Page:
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Length 42.5 miles
Time 4.5 hours*
Total Climb 4300 feet
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Aerobic Difficulty
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* On a road bike

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Calaveras Road
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Calaveras Road is familiar to many road cyclists living in the South or East Bay. This road extends 14 miles south from near the small town of Sunol with no punishing climbs (when traversed southward anyway). Its southern reaches trace the sides of some rolling hills overlooking the road's namesake reservoir lake and present lovely views along the way owing to the patchy tree cover in that segment. When done as an out-and-back ride reaching up to the end of this portion, this road would provide a nice and non-taxing ride with very light motor-vehicle traffic that could act as a light workout or a pleasant cruise that can be done in the company of weaker riders.

The route you see on this page goes beyond that unchallenging out-and-back ride by adding to it a 6-mile extension (increasing the round trip by 12 miles) that's anything but light and non-taxing. If Calaveras Road is Dr. Jekyll, then this extension onto Sierra Road is the worst of Mr. Hyde. However, in addition to boosting the difficulty of the ride as a whole, I feel that this tough optional stretch of the route expands the overall appeal of this ride. In addition to riders who are short on time or stamina who can turn back when the easy part of Calaveras Road is over, this longer version of the ride will also hold an appeal for hardened cyclists who are looking for a juicy challenge that will not leave their effort unrewarded.

Calaveras Road would probably enjoy double the popularity it already does among cyclists if it allowed better looping opportunities. The only feasible ways of making a Calaveras Road ride into a loop involve the inclusion of a lot of mileage over the suburban streets and avenues of Fremont and Milpitas, which I don't find very desirable. Still, that doesn't seem to stop a lot of riders from doing just that anyway, most typically in the form of a counter-clockwise loop that traverses Calaveras Road in the downhill direction, if I understand correctly. My personal preference is to double my mileage on the lovely Calaveras Road in exchange for the miles I would need to ride in suburban traffic, especially since it's no big deal to do the road in the uphill direction either. That's why I've used that kind of an out-and-back Calaveras Road ride as the basis for this extended and toughened version.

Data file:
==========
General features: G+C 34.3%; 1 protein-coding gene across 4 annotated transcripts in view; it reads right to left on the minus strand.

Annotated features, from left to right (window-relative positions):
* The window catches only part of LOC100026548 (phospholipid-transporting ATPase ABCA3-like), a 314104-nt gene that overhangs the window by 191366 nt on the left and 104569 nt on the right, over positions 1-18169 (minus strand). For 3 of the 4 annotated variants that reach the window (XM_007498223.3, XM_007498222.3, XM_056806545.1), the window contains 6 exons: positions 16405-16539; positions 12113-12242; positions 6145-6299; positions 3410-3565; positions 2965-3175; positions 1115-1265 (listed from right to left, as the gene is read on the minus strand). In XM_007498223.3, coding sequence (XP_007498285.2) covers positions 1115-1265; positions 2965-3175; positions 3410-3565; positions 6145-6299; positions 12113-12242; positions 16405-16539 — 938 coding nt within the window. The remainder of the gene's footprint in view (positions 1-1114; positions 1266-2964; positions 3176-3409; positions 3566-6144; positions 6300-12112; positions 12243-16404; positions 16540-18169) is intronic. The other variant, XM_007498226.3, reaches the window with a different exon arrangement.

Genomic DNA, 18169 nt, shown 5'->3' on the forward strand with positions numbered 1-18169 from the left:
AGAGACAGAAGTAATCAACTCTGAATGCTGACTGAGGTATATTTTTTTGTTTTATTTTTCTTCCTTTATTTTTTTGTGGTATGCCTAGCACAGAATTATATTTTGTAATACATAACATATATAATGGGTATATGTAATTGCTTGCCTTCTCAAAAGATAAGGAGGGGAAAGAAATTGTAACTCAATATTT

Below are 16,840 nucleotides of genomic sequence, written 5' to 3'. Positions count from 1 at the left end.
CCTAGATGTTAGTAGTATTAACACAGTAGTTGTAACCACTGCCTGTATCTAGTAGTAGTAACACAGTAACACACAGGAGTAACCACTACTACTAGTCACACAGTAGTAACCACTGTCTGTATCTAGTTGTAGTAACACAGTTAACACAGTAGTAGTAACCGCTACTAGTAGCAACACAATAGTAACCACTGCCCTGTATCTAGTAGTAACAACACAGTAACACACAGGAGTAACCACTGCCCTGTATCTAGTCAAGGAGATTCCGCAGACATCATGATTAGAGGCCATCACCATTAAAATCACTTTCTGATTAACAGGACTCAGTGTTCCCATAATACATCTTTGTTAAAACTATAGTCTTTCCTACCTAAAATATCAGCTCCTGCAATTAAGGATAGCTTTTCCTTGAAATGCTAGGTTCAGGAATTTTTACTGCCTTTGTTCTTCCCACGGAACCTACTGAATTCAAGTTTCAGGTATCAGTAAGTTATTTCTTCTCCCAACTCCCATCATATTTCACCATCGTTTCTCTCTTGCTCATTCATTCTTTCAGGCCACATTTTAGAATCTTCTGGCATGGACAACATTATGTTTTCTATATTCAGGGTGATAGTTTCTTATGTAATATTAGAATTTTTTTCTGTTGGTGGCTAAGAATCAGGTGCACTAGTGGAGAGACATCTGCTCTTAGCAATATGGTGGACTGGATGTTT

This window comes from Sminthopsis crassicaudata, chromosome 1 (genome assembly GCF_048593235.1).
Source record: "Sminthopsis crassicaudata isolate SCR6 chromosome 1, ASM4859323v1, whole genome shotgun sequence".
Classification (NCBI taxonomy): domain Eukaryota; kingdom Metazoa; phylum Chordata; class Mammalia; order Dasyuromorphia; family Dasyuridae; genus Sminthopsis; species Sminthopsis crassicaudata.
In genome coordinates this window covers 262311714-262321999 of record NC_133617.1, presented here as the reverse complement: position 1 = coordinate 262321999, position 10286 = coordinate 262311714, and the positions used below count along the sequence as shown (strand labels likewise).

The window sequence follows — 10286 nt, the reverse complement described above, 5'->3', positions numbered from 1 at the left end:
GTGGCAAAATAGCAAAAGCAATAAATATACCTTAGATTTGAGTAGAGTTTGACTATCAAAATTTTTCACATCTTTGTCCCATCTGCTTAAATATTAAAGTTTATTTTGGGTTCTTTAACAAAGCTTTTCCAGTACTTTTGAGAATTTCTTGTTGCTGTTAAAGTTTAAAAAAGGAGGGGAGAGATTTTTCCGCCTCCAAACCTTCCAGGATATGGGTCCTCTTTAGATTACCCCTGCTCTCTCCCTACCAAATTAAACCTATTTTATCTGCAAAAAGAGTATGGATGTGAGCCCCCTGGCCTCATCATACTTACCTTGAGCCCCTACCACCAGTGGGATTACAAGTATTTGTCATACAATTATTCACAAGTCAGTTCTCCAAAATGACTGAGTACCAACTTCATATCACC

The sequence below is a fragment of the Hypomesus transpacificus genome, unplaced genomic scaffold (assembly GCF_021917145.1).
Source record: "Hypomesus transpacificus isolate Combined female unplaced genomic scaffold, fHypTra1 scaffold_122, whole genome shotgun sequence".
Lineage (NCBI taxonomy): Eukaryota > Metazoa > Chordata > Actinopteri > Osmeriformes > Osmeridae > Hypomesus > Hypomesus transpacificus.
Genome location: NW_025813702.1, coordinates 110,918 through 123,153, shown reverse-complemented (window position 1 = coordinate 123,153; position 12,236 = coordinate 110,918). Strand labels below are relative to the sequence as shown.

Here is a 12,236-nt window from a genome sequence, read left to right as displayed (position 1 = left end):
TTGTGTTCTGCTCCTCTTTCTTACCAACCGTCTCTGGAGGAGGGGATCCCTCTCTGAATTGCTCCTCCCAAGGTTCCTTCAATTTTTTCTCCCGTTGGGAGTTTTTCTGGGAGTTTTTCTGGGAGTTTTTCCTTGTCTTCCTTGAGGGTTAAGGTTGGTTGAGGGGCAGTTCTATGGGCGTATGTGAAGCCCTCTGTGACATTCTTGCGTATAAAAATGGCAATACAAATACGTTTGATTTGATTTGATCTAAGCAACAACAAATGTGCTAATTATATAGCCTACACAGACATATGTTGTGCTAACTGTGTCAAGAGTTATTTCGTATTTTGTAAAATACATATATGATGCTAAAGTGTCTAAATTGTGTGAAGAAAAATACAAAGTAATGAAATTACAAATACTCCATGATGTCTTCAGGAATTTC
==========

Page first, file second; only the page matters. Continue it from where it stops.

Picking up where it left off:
The starting point of the ride is a gravel clearing in Sunol that's adjacent to the parking lot of the train station there. Sunol works well as the beginning of the ride not only because it allows you to do the climb before the descent, but also because it provides a local option to kick back and enjoy some drinks or food as soon as you finish the ride, without having to drive somewhere else. This little town is the only place along this route where this holds true. In addition, Sunol is a spot where a lot of road cyclists congregate on weekends, so you might even catch a little opportunity to socialize after your ride. That gravel parking area is a sizable one. While I've used it numerous times, if there are times it can be busy that I still haven't encountered, other than the limited amount of street parking available elsewhere in this town, one option for those doing the ride on a weekday morning could be to park along the driveway of the nearby Sunol Water Temple. (The water temple is open only on weekdays from 9:00 to 3:00.)

Effectively, the first thing you do on the ride is head out of Sunol on the straight and featureless Paloma Way. This short segment less than a mile in length is likely to be the most traffic-dense portion of the entire route, because this stretch is part of Route 84. Expect bad traffic especially during commute hours. Oddly, at the time I write this, the amount of paved shoulder space on this road is not the same on both sides; you get a comfortable two to three feet of paved shoulder width in the eastbound direction, but barely a foot westbound; at least in the part of Paloma Way that's closest to Sunol. Consequently, this road feels considerably less safe when you're traversing it in the return half of this ride than it does as you're heading out. But, at least its pavement is buttery smooth.